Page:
imageI thought this was an interesting post of the kind of in-house discussion that goes on at a lot of papers: several graphs on working through the why on an article or cartoon to which many people object. It's an even more compelling topic right this very moment what with a lot of very powerful and extremely broad issues on the table. I mean, it's not that many years ago that people would have rejected the cartoon in question not for being unfair as a blanket indictment but for being totally unrealistic as even an isolated example. We know that's not the case, sadly. That illusion is gone.

I'm not sure I would have run the cartoon only because I think the caption, the direction of the cartoon's aim at Alabama voters, suggests that they're somehow specifically indictable in a case like this one. It seems to me they're being targeted for being Sessions' constituents, and punished for what one might infer from that their support for racist policy and outlook. I think that's a fair place to end up for the sake of a cartoon, but I also that's a two-step mental process, and I'm not sure readers are willing to take more than one step at a time anymore. To put it another way, the cleverness is in the structure of the joke, not what it reveals.

It's going to be several years of decisions like this at newspapers, and I don't envy editors like Mr. Plunkett this task. It's doable, though, and I think they'll have to make decisive steps in seeing this done. Many of those steps won't be as sure as they look before your foot comes down.
 
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Go, Look: The Redemption Of Super-Champion Barron Drumpf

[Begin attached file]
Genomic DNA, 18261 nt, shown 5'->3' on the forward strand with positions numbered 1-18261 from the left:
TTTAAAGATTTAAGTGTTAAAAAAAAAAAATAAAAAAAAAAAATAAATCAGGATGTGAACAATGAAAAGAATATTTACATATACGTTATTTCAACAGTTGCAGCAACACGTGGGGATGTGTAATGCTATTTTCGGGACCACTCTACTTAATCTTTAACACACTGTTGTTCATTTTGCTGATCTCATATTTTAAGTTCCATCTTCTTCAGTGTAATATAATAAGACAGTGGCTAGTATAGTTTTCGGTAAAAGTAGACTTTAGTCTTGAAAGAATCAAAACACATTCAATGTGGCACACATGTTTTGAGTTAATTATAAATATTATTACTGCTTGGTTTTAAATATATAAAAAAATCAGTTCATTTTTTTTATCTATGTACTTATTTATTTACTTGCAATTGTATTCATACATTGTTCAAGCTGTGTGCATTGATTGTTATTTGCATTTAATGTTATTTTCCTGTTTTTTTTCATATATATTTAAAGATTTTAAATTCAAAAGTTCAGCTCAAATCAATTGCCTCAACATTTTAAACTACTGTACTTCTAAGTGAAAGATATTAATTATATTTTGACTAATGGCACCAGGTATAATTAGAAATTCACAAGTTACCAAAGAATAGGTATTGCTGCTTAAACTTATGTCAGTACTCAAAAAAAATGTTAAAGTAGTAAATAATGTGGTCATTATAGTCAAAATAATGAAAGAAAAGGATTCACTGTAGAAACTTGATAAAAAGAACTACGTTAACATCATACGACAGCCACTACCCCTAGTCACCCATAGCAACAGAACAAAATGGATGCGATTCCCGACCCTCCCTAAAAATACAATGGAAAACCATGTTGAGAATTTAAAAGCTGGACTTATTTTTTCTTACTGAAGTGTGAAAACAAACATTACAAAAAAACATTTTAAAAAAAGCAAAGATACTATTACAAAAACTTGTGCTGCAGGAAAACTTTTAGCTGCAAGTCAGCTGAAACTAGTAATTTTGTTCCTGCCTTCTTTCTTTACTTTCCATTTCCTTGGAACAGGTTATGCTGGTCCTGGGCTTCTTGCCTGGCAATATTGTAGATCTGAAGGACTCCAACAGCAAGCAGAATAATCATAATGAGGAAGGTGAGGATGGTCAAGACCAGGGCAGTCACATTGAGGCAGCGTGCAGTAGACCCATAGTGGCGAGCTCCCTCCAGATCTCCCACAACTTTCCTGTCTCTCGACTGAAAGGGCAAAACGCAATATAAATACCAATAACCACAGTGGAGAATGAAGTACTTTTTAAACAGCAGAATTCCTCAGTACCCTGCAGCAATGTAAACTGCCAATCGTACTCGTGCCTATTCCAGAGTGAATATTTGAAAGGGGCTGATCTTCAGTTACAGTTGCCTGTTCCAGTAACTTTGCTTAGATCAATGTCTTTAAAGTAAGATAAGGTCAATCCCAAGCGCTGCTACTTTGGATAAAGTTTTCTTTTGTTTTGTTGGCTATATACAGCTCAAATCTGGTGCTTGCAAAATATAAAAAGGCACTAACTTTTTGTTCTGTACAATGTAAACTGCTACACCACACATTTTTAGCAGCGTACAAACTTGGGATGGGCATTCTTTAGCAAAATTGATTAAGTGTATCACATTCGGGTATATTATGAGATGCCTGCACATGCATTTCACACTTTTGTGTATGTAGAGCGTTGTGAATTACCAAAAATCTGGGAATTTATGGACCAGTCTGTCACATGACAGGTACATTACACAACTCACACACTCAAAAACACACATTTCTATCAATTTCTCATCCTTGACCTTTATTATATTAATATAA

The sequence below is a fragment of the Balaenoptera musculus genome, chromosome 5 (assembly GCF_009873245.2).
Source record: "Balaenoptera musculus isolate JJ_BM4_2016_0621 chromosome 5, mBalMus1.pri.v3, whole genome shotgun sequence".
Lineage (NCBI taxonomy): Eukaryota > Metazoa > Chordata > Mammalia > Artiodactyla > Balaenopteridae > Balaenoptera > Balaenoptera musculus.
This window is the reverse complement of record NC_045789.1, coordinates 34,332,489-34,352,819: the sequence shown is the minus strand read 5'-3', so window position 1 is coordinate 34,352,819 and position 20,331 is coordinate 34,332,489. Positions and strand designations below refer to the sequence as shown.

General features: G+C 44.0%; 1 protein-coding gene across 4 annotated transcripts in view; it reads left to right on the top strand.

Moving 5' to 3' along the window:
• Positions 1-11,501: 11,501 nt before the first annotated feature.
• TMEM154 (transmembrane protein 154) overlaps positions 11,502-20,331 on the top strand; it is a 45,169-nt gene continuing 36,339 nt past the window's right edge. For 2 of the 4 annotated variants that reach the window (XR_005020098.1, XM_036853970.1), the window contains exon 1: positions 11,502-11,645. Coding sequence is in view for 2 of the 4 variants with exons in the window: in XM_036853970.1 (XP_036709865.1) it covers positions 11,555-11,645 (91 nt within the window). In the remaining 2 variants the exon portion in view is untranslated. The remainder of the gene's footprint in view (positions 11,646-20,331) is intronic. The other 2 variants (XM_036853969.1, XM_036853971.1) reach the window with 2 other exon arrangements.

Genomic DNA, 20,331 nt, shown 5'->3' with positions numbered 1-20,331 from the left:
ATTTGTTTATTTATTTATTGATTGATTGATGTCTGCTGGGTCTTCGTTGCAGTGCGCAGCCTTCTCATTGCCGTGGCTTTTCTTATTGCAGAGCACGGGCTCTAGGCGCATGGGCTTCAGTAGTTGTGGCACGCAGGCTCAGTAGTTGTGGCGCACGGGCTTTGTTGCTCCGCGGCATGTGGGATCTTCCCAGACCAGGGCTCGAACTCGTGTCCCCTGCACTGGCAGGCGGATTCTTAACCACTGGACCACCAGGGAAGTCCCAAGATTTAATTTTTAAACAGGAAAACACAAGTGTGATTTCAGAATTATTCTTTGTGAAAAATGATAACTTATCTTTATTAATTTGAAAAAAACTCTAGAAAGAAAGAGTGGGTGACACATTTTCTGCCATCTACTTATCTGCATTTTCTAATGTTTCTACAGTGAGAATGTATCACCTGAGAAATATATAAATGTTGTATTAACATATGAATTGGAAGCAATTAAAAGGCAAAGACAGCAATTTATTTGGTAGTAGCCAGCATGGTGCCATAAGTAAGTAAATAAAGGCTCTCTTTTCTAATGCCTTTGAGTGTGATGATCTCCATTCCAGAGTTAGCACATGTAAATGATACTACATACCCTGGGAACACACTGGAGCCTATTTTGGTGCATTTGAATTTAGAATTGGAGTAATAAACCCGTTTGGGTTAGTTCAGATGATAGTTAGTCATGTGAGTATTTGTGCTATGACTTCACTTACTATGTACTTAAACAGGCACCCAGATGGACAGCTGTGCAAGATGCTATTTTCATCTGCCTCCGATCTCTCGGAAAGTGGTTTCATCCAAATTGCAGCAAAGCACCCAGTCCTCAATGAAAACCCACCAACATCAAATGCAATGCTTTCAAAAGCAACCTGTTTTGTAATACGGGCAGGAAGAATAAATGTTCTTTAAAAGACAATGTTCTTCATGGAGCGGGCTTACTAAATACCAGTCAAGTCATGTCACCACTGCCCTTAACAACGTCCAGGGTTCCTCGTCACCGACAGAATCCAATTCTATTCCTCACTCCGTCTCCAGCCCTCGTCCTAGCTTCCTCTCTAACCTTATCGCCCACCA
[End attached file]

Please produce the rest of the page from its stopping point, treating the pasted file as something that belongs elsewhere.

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Bundled, Tossed, Untied & Stacked: Publishing News

imageBy Tom Spurgeon

* looks like Keezy's Taproot will be released in print graphic novel form by Lion Forge.

* Shelly Bond has announced a new project with an impressive creators-involved list of the kind that one might expect from someone with her professional reach and history. This would be Bond's first public project since her departure from Vertigo. I expect there will be a crowd-funding element. Details to come.

* Marvel is bringing The Crew back. They haven't made a lot of widely-popular choices recently in terms of publishing strategy, but one imagines with the talent involved if they want to do a certain comic, you let them do that comic and then market the results.

* I, for one, never stopped loving her.

* do people still get excited about crossovers like this? I guess enough to move the needle in the modest world of comics.

* finally, Alexis Ziritt has brought Tarantula to AdHouse for release this summer.
 
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If I Were In Toronto, I'd Go To This

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Forthcoming Comics-Related Events, Through February 2017

image

*****

January 25
* If I Were In Hamilton, I'd Go To This

January 26